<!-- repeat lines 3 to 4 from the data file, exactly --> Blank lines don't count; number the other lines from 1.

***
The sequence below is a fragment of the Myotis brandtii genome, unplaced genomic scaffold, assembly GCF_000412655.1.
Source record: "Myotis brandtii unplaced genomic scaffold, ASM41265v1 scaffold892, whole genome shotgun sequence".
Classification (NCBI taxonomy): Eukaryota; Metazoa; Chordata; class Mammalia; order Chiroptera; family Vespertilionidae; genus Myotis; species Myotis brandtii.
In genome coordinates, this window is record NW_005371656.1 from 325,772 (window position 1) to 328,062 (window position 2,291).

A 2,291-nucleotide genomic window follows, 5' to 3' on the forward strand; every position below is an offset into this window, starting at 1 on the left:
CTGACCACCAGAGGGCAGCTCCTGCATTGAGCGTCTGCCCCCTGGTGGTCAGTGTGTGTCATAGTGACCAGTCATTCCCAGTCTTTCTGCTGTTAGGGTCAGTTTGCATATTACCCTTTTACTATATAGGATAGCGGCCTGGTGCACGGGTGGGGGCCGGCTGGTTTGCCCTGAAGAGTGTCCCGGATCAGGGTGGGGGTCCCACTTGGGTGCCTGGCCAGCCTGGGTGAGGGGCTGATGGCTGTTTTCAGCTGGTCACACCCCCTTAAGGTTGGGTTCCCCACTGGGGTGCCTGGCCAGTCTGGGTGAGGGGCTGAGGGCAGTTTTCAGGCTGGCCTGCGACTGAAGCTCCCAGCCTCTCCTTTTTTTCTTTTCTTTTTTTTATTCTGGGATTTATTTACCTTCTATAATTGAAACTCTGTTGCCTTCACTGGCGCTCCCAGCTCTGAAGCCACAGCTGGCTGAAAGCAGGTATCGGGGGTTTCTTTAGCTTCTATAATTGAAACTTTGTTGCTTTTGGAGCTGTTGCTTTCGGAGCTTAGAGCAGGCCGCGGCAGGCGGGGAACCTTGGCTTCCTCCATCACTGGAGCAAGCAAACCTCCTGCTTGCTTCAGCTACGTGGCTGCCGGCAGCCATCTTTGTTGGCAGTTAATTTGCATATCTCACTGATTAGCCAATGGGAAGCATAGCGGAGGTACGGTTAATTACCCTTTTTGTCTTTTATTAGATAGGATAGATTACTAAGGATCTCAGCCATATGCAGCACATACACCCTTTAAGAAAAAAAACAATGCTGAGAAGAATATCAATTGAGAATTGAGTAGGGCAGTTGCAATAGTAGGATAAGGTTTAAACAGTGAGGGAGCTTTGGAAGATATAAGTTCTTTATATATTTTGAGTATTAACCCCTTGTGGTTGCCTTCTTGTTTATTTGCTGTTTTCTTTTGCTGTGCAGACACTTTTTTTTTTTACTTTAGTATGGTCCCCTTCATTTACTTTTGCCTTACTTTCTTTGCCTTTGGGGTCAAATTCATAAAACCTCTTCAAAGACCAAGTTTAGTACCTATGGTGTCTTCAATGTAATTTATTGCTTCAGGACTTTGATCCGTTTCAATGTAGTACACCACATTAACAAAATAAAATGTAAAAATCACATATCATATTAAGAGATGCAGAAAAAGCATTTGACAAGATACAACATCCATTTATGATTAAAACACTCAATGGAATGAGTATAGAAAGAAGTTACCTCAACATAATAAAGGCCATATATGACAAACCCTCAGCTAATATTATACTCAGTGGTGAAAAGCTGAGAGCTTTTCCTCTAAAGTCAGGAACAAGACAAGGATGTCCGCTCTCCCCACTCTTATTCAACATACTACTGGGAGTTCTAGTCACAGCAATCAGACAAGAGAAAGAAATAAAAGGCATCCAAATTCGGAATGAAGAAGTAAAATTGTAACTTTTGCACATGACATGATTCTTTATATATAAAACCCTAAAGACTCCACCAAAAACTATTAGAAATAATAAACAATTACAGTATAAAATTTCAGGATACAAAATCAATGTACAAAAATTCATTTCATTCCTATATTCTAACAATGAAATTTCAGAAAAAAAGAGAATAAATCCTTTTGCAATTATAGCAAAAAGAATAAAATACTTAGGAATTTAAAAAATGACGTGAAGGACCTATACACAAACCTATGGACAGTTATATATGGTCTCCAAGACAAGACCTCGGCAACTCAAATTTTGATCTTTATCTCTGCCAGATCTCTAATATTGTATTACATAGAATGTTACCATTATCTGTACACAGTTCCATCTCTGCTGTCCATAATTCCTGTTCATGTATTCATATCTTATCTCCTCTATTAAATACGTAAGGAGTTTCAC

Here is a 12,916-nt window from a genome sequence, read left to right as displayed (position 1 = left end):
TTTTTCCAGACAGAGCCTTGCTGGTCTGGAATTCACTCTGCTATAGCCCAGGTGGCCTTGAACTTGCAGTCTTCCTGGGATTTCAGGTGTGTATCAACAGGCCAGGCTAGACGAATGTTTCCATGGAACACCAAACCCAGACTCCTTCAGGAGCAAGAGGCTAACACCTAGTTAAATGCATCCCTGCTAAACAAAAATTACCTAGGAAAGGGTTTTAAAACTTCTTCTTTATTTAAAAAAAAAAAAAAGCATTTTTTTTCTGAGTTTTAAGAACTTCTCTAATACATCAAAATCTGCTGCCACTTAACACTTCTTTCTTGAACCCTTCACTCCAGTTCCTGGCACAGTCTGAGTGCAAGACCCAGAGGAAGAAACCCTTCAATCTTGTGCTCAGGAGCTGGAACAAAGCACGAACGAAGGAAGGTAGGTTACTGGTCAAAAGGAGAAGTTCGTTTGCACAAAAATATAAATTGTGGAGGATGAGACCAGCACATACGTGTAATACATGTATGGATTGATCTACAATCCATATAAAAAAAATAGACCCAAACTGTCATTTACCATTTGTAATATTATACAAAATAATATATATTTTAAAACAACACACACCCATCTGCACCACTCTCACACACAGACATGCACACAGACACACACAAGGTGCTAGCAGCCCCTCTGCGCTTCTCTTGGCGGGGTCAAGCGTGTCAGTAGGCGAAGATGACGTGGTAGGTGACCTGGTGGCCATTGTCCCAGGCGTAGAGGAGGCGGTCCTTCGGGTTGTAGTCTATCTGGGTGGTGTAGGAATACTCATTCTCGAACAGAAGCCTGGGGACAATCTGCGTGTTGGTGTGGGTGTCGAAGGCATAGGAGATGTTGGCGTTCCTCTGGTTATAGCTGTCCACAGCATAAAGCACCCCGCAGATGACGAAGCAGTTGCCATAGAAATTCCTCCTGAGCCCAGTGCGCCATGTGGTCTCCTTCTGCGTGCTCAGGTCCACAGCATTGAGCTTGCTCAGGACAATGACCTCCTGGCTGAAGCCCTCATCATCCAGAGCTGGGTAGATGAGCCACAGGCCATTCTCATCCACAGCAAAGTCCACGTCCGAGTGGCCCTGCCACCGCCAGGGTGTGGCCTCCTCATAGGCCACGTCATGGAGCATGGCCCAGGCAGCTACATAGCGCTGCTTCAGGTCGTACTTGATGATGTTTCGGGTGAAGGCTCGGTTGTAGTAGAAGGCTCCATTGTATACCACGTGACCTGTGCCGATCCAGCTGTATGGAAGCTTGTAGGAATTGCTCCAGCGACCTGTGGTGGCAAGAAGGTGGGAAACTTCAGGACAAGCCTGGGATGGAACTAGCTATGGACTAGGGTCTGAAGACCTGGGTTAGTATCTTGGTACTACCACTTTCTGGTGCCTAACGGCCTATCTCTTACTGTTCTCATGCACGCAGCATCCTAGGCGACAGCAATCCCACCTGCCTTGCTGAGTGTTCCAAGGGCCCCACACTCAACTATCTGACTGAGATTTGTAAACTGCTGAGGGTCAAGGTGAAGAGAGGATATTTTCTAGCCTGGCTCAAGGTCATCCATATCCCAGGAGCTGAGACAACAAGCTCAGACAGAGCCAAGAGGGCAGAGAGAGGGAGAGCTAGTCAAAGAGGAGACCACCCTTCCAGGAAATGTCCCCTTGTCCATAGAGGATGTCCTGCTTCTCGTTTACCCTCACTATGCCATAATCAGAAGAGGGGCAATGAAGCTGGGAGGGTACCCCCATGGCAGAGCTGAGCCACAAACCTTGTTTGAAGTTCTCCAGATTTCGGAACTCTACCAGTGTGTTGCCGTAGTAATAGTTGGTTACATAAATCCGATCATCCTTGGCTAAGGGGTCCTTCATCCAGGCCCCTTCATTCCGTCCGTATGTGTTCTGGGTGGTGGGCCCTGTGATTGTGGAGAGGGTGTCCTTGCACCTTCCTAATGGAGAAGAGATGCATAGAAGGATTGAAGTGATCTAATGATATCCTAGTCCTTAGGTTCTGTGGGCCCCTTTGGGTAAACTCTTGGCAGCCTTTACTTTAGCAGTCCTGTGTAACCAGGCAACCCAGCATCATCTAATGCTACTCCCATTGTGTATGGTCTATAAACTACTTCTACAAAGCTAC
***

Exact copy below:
Classification (NCBI taxonomy): Eukaryota; Metazoa; Chordata; class Mammalia; order Chiroptera; family Vespertilionidae; genus Myotis; species Myotis brandtii.
In genome coordinates, this window is record NW_005371656.1 from 325,772 (window position 1) to 328,062 (window position 2,291).